Category Archives: Infections

New hepatitis C treatments – FDA Consumer Update

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fda-logo-thumbnailFrom the US Food and Drug Administration

At the approval of several new drugs for hepatitis C is  welcome news for baby boomers—who make up three of four adults with the hepatitis C virus—and millions of other Americans, many of whom don’t yet know they are infected and carriers, says the US Food and Drug Administration in this Consumer Update.

Hepatitis C can be cured, and today’s drug therapies are very effective and easier for patients to take, says Jeffrey S. Murray, M.D., the deputy director of the Division of Antiviral Products in FDA’s Center for Drug Evaluation and Research. Murray is an internist who specializes in infectious diseases.

A Preventable and Curable Disease

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Washington health officials warn of risk posed by rabid bats

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From the Washington State Department of Health

BatsRabid bats have been found throughout the state and continue to pose a risk to people and pets, especially during the summer when bats are more active.

Five bats that were in contact with people or pets have tested positive for rabies so far this year.

This is fairly normal, but health officials are hoping to raise awareness and keep this number low.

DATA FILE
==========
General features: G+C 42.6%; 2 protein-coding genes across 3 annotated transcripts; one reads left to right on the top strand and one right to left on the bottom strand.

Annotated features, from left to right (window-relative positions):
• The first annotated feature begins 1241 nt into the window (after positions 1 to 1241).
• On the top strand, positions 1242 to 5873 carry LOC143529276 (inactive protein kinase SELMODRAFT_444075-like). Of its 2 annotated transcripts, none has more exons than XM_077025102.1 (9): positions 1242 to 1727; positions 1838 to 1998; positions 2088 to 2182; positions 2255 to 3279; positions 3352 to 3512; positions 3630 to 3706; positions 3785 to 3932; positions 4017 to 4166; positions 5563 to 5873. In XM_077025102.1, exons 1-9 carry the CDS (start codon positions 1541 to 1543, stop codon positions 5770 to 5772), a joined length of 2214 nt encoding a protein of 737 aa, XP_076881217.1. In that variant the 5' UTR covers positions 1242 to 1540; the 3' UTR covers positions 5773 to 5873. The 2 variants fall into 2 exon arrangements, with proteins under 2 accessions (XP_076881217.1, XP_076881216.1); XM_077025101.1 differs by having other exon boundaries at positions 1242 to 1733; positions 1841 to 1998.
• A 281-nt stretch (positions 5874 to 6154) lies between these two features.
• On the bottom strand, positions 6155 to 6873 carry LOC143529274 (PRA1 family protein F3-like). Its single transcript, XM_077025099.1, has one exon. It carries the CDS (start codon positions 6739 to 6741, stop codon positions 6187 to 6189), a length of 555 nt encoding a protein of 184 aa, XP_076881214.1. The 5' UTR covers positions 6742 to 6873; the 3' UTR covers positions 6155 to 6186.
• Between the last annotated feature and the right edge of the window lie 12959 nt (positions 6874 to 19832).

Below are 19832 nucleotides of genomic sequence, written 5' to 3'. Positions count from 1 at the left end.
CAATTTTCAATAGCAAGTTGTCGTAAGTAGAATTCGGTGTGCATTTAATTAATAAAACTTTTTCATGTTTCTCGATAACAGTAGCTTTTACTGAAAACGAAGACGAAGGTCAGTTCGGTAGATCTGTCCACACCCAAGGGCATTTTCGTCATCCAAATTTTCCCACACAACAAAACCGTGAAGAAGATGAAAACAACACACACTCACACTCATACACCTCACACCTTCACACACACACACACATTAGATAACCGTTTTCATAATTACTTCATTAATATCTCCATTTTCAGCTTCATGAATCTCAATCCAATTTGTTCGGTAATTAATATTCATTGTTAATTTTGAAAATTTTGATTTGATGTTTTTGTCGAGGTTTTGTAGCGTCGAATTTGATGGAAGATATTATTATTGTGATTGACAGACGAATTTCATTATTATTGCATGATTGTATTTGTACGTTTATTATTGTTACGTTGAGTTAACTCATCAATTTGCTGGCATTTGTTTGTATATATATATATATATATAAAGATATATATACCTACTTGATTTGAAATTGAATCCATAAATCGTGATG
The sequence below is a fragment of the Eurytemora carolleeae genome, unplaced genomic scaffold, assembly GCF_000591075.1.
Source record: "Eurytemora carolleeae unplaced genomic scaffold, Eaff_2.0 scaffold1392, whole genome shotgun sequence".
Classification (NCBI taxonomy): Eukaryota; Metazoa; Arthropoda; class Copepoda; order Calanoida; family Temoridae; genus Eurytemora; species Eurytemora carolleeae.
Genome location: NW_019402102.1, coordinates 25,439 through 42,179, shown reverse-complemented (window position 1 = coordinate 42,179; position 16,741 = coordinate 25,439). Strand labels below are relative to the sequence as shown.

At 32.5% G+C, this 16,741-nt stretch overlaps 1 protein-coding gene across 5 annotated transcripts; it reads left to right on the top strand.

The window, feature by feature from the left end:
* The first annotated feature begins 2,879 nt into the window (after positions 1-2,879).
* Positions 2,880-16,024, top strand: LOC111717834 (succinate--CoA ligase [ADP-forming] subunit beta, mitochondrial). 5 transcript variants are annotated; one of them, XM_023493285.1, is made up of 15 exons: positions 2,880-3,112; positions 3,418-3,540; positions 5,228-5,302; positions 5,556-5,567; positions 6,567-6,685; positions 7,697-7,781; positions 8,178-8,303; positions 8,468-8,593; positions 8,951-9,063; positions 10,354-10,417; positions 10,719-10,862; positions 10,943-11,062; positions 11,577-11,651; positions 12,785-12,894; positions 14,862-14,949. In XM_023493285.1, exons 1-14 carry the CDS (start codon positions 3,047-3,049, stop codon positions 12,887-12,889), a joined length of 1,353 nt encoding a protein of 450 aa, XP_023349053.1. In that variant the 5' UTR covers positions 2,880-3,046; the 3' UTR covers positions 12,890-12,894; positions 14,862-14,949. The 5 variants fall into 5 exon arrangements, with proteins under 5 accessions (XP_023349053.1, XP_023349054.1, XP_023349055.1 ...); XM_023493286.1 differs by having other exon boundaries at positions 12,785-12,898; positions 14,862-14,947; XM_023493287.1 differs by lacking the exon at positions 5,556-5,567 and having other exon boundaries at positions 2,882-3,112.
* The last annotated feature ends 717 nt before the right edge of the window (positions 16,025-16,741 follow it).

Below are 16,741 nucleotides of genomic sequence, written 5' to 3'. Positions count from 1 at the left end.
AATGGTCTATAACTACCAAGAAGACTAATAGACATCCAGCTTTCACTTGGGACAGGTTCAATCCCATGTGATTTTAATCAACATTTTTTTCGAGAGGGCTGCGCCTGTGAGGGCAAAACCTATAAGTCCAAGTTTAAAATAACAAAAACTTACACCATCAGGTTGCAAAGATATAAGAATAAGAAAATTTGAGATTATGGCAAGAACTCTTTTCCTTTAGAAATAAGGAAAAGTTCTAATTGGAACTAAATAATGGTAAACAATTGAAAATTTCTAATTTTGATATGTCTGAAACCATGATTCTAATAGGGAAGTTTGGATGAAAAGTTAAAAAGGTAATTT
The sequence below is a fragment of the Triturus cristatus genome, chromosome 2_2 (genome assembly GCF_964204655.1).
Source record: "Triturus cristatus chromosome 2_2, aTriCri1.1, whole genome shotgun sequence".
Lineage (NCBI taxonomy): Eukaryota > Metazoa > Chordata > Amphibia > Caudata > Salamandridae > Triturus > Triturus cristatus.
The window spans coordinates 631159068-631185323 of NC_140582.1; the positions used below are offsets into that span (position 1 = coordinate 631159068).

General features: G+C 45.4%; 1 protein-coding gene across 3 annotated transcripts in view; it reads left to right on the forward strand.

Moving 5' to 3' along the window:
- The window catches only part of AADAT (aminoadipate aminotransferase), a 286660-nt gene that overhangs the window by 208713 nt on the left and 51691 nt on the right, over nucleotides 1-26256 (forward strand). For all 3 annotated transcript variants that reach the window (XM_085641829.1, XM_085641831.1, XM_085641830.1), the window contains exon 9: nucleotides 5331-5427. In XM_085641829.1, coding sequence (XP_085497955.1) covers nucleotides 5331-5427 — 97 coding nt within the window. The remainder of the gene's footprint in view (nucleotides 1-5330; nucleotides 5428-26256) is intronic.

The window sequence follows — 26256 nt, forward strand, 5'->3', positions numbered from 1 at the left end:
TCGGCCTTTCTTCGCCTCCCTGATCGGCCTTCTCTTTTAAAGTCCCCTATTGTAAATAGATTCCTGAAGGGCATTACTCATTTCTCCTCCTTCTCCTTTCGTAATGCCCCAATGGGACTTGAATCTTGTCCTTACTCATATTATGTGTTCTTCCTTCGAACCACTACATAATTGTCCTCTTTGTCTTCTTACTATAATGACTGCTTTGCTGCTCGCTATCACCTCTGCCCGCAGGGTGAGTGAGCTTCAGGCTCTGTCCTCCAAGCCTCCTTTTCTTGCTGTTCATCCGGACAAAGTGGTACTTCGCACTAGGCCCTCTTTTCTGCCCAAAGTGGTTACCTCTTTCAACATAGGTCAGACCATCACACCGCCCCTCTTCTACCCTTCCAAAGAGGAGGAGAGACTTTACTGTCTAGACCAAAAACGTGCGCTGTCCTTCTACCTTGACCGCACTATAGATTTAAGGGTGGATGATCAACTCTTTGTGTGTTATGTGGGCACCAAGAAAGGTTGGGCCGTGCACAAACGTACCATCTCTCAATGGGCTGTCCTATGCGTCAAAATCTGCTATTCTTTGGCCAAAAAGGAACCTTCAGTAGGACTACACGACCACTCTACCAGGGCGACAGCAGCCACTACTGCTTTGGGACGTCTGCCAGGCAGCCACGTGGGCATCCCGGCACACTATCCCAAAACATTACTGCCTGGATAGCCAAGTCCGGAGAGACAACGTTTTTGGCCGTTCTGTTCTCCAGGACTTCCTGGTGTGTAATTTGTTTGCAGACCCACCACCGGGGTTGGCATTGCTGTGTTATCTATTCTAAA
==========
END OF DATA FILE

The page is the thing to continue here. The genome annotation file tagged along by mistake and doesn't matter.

“There’s an ongoing risk of people and pets interacting with wild animals, including rabid bats,” said Ron Wohrle, veterinarian at the Department of Health. “To help protect yourself and your pets, avoid contact with bats or wild animals and enjoy wildlife from a distance.”

Five bats that were in contact with people or pets have tested positive for rabies so far this year.

Though 1 percent of bats carry the rabies virus, people are more likely to come into contact with sick bats. Healthy bats usually avoid contact with people and animals and will not rest on the ground. Continue reading

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Women’s health – Week 45: Sexually transmitted infections

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tacuin womenFrom the Office of Research on Women’s HealthSexually

Sexually transmitted infections (STIs): also commonly called sexually transmitted diseases (STDs), are infections you can get by having sex with someone who has an infection. Continue reading

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Measles cases up sharply

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Washington has had more measles cases so far this year than in the past five years combined. State health officials are sounding the alarm to remind people that vaccination is the best protection against the spread of this serious disease.

Alert IconFrom the Washington State Department of Health

So far in 2014 there have been 27 measles cases in Washington, up from the five reported in 2013.

The most recent cases reported in the past month have been in King County (11 confirmed cases) and Pierce County (two confirmed cases).

This is the third measles outbreak in our state this year and the number of cases so far is the highest reported in any year since 1996. Continue reading

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West Nile virus detected in Franklin County

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Franklin CountyMosquito samples collected in Franklin County tested positive for West Nile virus, the Washington State Department of Health said Wednesday.